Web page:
Extra restrictions have been introduced in many areas of the UK - including across the whole of Scotland and Northern Ireland.Extra restrictions have been introduced in many areas of the UK - including across the whole of Scotland and Northern Ireland.
On top of these national measures, parts of Wales, Scotland, Northern Ireland and areas in the Midlands, Lancashire, Merseyside, West Yorkshire and north east England have seen additional rules imposed.On top of these national measures, parts of Wales, Scotland, Northern Ireland and areas in the Midlands, Lancashire, Merseyside, West Yorkshire and north east England have seen additional rules imposed.
You can see a full breakdown of the areas under extra restrictions and the types of rules in place here.You can see a full breakdown of the areas under extra restrictions and the types of rules in place here.
Daily deaths starting to riseDaily deaths starting to rise
While the rate of growth in new cases has begun to increase again recently, the rise in daily deaths has remained relatively low.While the rate of growth in new cases has begun to increase again recently, the rise in daily deaths has remained relatively low.
The government announced 66 new deaths on Friday. There were 58 deaths in England, three in Wales, four in Scotland and one in Northern Ireland. The government announced 49 new deaths on Saturday. There were 39 deaths in England, five in Wales, four in Scotland and one in Northern Ireland.
In August, the government's death toll in England was reduced by 5,340 following a review of the way coronavirus deaths are counted.In August, the government's death toll in England was reduced by 5,340 following a review of the way coronavirus deaths are counted.
New rules mean deaths anywhere in the UK are included in the coronavirus total only if they occurred within 28 days of a positive test. Previously in England, all deaths after a positive test were included.New rules mean deaths anywhere in the UK are included in the coronavirus total only if they occurred within 28 days of a positive test. Previously in England, all deaths after a positive test were included.
England has seen the majority of UK deaths from Covid-19. Using the 28-day cut-off, there have been more than 37,000.England has seen the majority of UK deaths from Covid-19. Using the 28-day cut-off, there have been more than 37,000.
Overall death toll could be more than 60,000Overall death toll could be more than 60,000
When looking at the overall death toll from coronavirus, official figures count deaths in three different ways.When looking at the overall death toll from coronavirus, official figures count deaths in three different ways.
Government figures count people who tested positive for coronavirus and died within 28 days.Government figures count people who tested positive for coronavirus and died within 28 days.
But there are two other measures.But there are two other measures.
The first includes all deaths where coronavirus was mentioned on the death certificate, even if the person had not been tested for the virus. The most recent figures suggest there had been more than 57,000 deaths by 18 September.The first includes all deaths where coronavirus was mentioned on the death certificate, even if the person had not been tested for the virus. The most recent figures suggest there had been more than 57,000 deaths by 18 September.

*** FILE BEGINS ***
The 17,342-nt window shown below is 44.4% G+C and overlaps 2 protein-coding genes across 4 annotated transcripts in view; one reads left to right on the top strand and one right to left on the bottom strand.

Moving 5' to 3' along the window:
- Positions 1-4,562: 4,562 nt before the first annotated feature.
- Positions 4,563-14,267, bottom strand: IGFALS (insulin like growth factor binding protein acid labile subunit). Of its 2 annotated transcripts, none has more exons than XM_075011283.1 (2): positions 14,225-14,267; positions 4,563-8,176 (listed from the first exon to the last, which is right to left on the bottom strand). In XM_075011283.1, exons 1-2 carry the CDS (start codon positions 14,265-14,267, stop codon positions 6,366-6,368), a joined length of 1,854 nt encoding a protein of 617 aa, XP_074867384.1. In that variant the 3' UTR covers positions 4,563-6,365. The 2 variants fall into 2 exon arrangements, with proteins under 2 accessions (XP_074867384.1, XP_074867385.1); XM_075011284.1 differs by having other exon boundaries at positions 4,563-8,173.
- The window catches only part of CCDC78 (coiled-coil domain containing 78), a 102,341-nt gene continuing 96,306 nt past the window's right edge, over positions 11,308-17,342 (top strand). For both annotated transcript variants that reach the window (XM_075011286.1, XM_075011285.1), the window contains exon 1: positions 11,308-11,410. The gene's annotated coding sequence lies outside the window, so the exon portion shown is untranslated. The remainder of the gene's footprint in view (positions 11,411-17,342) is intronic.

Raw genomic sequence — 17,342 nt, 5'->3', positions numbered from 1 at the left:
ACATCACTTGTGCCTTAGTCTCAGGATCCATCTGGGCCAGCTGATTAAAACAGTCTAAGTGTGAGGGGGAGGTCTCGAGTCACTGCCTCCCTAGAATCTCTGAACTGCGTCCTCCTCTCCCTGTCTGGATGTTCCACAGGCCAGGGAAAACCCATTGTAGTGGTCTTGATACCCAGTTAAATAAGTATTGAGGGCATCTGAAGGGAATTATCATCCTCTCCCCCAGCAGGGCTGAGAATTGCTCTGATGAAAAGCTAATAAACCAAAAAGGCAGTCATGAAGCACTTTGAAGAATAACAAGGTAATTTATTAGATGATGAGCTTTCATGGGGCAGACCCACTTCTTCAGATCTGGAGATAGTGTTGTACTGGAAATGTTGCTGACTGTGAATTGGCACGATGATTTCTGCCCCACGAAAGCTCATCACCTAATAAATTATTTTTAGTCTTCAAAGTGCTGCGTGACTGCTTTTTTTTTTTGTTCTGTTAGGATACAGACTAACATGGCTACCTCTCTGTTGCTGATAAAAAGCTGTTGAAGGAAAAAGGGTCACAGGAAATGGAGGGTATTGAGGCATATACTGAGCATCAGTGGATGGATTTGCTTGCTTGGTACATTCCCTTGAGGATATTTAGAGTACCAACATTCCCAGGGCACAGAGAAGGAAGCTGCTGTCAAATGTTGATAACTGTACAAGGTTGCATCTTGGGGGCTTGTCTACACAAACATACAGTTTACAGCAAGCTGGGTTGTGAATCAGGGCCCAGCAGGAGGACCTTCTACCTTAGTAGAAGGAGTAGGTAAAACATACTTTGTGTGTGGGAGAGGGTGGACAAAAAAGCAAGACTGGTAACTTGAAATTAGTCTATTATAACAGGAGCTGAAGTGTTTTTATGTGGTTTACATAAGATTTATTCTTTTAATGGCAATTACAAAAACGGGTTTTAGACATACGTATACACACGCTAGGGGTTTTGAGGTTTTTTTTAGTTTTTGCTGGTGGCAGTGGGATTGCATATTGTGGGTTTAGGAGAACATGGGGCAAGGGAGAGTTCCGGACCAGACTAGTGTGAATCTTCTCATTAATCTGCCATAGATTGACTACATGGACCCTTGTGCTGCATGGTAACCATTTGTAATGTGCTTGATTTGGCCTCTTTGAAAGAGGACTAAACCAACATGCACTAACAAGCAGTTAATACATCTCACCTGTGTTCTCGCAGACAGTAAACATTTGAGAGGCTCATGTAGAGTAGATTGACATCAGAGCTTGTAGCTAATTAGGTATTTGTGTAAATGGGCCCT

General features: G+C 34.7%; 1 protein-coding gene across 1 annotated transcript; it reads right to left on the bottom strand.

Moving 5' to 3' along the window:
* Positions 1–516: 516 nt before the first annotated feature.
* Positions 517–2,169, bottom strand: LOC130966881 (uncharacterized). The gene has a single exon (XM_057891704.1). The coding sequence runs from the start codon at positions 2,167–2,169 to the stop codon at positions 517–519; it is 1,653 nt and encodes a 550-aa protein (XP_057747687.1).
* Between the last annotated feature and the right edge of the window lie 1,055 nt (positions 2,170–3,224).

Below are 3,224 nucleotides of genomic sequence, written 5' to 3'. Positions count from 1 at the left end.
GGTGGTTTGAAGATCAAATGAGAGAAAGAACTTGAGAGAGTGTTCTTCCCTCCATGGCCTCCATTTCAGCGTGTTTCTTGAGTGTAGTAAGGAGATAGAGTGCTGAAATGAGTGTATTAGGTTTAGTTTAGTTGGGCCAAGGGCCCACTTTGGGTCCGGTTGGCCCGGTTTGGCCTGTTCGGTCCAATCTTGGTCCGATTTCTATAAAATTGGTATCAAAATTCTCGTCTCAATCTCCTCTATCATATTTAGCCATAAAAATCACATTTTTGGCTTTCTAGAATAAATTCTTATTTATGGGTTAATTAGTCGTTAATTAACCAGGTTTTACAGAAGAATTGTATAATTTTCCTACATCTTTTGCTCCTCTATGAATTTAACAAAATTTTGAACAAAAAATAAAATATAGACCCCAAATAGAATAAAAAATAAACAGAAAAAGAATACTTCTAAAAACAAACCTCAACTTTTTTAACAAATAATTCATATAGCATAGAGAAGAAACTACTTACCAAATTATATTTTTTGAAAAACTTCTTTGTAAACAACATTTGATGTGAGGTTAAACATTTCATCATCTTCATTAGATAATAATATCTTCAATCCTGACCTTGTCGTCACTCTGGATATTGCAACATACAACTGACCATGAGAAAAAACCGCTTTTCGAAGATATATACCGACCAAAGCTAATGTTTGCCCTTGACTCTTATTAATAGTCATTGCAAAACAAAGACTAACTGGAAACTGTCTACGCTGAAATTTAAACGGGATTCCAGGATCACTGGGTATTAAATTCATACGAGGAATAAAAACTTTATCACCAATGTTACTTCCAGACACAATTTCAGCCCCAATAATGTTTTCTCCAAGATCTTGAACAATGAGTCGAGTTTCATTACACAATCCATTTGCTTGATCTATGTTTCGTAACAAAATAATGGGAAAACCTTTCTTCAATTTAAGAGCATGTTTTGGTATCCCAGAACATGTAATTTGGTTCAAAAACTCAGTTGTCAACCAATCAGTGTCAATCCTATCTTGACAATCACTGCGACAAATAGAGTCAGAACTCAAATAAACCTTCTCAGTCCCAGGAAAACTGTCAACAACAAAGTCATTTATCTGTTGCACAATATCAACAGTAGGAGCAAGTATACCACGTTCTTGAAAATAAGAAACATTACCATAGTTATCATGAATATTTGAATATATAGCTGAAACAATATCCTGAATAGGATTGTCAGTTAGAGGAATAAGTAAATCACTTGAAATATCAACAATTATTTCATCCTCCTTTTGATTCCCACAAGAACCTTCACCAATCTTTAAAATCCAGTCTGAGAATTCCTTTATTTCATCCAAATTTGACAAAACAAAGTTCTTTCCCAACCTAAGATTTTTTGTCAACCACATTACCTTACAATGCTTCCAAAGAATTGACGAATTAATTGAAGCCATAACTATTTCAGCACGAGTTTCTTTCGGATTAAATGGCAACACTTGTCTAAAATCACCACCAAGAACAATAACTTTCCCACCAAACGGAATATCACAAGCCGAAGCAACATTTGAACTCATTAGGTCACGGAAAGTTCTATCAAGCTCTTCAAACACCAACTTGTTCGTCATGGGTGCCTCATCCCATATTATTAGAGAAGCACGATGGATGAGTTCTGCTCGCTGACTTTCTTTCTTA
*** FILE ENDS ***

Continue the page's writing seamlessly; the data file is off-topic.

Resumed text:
The third method looks at all UK deaths over and above the number usually expected for the time of year - known as excess deaths. This measure shows the death toll was almost 65,000 by 18 September.The third method looks at all UK deaths over and above the number usually expected for the time of year - known as excess deaths. This measure shows the death toll was almost 65,000 by 18 September.
There were 10,784 deaths registered in the UK in the week ending 18 September, about 2% above the expected level for this time of year.There were 10,784 deaths registered in the UK in the week ending 18 September, about 2% above the expected level for this time of year.
It was the second week in a row that Covid-19 registered deaths had risen across the UK - a total of 158 involved coronavirus, up 48 on the previous week. But the total is still far below the peak of 9,495 seen in April.It was the second week in a row that Covid-19 registered deaths had risen across the UK - a total of 158 involved coronavirus, up 48 on the previous week. But the total is still far below the peak of 9,495 seen in April.
What is the R number in the UK?What is the R number in the UK?
The "R number" is the average number of people an infected person will pass the disease on to.The "R number" is the average number of people an infected person will pass the disease on to.
If R is below one, then the number of people contracting the disease will fall; if it is above one, the number will grow.If R is below one, then the number of people contracting the disease will fall; if it is above one, the number will grow.
On Friday, the government raised its estimate for the R number across the whole of the UK to between 1.3 and 1.6.On Friday, the government raised its estimate for the R number across the whole of the UK to between 1.3 and 1.6.
The estimate for England is 1.2-1.6, while for Scotland it is 1.3-1.7. The estimate for Wales is 1.0-1.4 and in Northern Ireland it is 1.5.The estimate for England is 1.2-1.6, while for Scotland it is 1.3-1.7. The estimate for Wales is 1.0-1.4 and in Northern Ireland it is 1.5.
The government has said in the past that the R number is one of the most important factors in making policy decisions.The government has said in the past that the R number is one of the most important factors in making policy decisions.